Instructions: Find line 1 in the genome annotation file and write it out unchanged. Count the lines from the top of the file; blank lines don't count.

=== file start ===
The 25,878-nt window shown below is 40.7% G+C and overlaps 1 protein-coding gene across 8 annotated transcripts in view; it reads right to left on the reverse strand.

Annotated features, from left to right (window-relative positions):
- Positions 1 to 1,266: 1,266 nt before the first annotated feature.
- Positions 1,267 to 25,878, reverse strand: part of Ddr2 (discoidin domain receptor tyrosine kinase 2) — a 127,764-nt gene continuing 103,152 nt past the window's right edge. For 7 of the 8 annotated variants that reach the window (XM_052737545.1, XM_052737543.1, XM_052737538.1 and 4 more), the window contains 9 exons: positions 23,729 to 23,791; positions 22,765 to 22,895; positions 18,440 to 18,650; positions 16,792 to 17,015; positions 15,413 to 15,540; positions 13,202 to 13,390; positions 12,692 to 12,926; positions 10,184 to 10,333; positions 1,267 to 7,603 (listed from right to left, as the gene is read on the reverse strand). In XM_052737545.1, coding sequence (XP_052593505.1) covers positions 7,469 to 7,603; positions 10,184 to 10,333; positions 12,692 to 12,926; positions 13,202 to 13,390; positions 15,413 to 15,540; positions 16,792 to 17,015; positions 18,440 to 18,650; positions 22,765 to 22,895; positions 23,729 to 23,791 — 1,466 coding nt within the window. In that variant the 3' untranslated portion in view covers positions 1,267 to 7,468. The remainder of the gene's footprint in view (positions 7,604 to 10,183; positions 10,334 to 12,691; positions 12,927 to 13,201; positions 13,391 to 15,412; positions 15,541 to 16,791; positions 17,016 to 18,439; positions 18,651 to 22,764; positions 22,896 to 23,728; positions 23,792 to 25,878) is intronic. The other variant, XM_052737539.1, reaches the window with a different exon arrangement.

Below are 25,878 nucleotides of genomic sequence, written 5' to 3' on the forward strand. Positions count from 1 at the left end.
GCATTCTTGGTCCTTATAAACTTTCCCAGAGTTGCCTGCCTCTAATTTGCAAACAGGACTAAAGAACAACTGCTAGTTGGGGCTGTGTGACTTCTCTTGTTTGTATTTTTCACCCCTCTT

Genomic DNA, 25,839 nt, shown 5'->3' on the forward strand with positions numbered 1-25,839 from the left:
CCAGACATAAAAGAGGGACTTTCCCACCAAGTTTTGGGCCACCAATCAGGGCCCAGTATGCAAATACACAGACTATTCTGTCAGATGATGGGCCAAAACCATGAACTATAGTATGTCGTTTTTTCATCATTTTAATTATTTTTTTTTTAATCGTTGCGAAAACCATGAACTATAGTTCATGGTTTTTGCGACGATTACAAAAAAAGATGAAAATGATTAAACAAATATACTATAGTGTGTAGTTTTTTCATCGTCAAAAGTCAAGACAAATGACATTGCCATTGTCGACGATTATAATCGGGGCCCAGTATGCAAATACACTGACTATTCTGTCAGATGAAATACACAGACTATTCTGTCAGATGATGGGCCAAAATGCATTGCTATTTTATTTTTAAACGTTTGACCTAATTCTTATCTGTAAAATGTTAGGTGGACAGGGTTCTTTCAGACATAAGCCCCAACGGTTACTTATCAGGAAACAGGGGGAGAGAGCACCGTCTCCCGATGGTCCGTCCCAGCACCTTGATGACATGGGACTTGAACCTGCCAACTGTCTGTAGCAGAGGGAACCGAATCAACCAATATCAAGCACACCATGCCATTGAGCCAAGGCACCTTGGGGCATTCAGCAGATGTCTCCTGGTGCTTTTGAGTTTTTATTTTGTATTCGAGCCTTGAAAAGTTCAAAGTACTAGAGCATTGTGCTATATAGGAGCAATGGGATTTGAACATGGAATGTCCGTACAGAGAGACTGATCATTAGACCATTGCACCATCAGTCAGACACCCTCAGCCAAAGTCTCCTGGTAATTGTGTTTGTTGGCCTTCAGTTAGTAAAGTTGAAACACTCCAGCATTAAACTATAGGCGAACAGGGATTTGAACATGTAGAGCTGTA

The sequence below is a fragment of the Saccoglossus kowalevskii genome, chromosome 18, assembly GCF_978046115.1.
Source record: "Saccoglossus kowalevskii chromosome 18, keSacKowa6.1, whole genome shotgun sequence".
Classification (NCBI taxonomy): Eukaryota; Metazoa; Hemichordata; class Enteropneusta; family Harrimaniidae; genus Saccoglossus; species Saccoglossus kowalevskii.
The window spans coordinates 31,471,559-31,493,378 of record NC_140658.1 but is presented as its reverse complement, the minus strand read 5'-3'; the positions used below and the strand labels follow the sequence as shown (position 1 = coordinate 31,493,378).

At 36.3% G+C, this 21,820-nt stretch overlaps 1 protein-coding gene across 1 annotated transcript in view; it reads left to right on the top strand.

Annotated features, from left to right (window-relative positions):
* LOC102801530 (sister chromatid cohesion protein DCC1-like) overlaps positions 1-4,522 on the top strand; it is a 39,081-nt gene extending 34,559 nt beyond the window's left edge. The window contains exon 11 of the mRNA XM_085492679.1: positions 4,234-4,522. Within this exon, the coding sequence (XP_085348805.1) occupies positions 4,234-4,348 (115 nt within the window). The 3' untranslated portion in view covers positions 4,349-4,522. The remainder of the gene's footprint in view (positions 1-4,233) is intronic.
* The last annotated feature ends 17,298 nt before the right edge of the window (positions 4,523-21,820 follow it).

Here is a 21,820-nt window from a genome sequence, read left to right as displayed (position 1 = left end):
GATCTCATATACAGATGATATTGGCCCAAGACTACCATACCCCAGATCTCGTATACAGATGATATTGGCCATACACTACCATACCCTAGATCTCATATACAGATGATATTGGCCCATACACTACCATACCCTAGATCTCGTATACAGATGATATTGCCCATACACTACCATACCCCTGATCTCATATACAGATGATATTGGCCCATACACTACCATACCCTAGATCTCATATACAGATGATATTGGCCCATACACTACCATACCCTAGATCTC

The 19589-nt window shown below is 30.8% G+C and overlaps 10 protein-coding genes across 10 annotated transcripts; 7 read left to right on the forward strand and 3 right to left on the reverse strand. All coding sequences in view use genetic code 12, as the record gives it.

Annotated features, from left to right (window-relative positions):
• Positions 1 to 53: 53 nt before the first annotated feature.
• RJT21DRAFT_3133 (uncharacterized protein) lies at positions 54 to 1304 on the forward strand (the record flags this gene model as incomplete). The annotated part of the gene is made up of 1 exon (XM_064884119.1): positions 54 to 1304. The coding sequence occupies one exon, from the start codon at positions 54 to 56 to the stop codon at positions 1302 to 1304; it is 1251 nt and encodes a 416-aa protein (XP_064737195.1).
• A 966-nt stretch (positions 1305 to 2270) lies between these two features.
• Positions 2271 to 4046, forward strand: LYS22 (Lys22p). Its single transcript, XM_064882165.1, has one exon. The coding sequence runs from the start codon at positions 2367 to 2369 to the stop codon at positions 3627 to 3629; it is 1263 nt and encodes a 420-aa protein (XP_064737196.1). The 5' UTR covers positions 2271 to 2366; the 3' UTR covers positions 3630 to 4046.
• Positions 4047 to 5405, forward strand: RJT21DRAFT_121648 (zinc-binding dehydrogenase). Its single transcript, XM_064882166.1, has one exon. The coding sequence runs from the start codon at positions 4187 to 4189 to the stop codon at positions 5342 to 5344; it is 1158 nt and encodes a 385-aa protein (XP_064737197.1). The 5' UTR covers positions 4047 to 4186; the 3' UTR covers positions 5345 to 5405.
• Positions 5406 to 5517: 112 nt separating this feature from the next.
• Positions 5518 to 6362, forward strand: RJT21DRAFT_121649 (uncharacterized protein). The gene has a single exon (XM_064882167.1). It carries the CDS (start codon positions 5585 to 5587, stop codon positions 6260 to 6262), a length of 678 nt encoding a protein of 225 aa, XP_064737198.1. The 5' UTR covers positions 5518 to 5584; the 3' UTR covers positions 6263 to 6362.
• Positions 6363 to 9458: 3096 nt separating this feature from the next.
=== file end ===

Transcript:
The 25,878-nt window shown below is 40.7% G+C and overlaps 1 protein-coding gene across 8 annotated transcripts in view; it reads right to left on the reverse strand.